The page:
In an ideal world, sexism would be a thing of the past. Whilst there is no doubt that it affects both men and women, historically speaking, it is the fairer sex who have received a larger amount of discrimination based on their gender.
Ever since I was a young girl, men have equated my worth to my appearance. There have even been instances where I’ve been belittled for my commitment to education by men who’ve told me it won’t gain me any points in their sexist eyes.
Although these men are definitely in the minority, their views are damaging to society as whole, and there are certain cultural norms which unfortunately perpetuate them – such as the consistent oversexualization of women in the media.
However, thanks to social media, people have been given a platform to call out this sexism in a way that they could never do before. Twitter, in particular, is famous for its ability to enable ordinary people to call out wrongdoing in society.
There aren’t many women who have been given powerful fictional roles, but there are a few notable exceptions, and one of them is Wonder Woman. First created in 1986, the female superhero has been wowing the world with her superhuman capabilities.
Wonder Woman has been the subject of countless movies and comic books over the years, however, her latest incarnation in Justice League
has caused outrage online because of an extremely disconcerting change in her outfit.
The outfit change was pointed out by writer and critic Atte Timonen on Twitter. She described it as a “step backwards” and compared the proposed outfits for the upcoming Justice League
movie and the most recent Wonder Woman
“Because when I go into battle, the first thing I want to is expose all my vital organs to the weapons of my enemies,” one Twitter user sarcastically wrote in response to the post.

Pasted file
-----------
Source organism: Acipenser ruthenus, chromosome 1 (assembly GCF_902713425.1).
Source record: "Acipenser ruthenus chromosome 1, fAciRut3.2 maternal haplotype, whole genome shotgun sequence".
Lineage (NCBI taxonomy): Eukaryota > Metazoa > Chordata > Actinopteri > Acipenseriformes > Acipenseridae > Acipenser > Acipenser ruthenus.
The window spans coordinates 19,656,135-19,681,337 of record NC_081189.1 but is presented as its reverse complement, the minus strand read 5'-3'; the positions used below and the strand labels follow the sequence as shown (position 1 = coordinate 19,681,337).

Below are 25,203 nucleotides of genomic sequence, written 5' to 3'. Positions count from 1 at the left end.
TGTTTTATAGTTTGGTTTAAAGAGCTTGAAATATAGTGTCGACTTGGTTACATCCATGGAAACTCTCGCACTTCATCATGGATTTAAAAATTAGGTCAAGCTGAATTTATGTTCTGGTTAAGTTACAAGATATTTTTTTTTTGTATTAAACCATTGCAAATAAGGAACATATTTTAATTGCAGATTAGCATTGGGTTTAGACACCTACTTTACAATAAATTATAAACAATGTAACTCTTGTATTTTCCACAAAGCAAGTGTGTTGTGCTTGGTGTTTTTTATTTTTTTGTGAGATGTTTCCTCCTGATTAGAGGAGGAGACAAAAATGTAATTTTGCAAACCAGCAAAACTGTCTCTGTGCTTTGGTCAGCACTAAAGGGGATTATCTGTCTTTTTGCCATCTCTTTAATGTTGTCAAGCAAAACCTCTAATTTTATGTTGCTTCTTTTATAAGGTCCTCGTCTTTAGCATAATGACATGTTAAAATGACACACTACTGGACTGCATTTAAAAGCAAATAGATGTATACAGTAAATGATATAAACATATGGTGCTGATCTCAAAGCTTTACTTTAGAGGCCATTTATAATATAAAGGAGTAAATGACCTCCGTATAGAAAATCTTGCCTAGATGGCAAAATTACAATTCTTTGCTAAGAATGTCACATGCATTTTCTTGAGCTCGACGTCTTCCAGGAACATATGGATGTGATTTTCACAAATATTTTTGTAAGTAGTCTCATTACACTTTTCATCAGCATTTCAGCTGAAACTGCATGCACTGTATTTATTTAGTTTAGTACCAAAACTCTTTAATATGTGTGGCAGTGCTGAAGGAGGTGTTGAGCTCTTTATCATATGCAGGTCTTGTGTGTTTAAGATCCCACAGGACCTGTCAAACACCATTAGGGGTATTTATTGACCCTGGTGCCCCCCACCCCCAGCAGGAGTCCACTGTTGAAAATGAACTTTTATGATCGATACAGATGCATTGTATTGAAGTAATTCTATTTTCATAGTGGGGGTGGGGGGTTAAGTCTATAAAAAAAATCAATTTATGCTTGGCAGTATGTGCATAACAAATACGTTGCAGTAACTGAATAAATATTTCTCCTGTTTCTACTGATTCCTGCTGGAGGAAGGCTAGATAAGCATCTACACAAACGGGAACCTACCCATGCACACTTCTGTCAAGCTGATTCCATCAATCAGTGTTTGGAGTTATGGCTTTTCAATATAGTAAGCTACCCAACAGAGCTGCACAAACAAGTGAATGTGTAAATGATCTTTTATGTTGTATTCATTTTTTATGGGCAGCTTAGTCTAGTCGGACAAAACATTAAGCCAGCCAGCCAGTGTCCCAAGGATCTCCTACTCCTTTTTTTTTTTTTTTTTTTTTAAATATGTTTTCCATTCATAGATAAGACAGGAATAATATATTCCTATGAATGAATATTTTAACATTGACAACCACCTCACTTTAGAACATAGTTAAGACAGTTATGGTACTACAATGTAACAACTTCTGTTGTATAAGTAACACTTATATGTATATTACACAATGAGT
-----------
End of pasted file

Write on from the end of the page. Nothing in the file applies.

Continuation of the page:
Another quipped, “Even the lower leg protection goes from functional to WTF.”
The functionality of the outfit was rightfully questioned with many users writing statements such as, “I mean, yes, they have great abs. But it makes no sense to fight like that.”
Others criticized the body type of the women modelling the new outfit:
One Twitter user even decided to lend their creative talents to the argument and made this:
However, not everyone was so critical, and Twitter user Elmer Butterscotch said that the movie’s costume designer Michael Wilkinson should be given the benefit of the doubt for now.
“To be fair, it’s possible that the scene in which we see the Amazons in JL takes place in the distant past, as implied by the trailers. In that case, they would have had to change the looks.”
Whilst there’s no way of knowing what the women will wear in the final cut of Justice League
, the conversation this outfit change has sparked on social media is indicative of a wider, positive trend: women are sick of being oversexualized in the media.
“It’s all subjective,” Butterscotsh added. “But we still don’t know exactly what the Amazons will look like in the film; the director has shown different looks for them, too. I guess we’ll just have to wait and see.”
Studies have proven that women are three times more likely to be subject to oversexualization in the media than men.
But it’s not just ordinary people who’ve been calling out sexism in 2017. Game of Thrones
star Emilia Clarke made a point of comparing it to racism:
Regardless of whether you think that the proposed Justice League
outfits are sexist towards women or not, I think that we can all agree that it is important that people are able to express their opinions about sexism.
An open discussion like the one enabled by social media will help men and women to feel less defined by arbitrary gender expectations, and instead realize that their worth is based on who they are as individuals.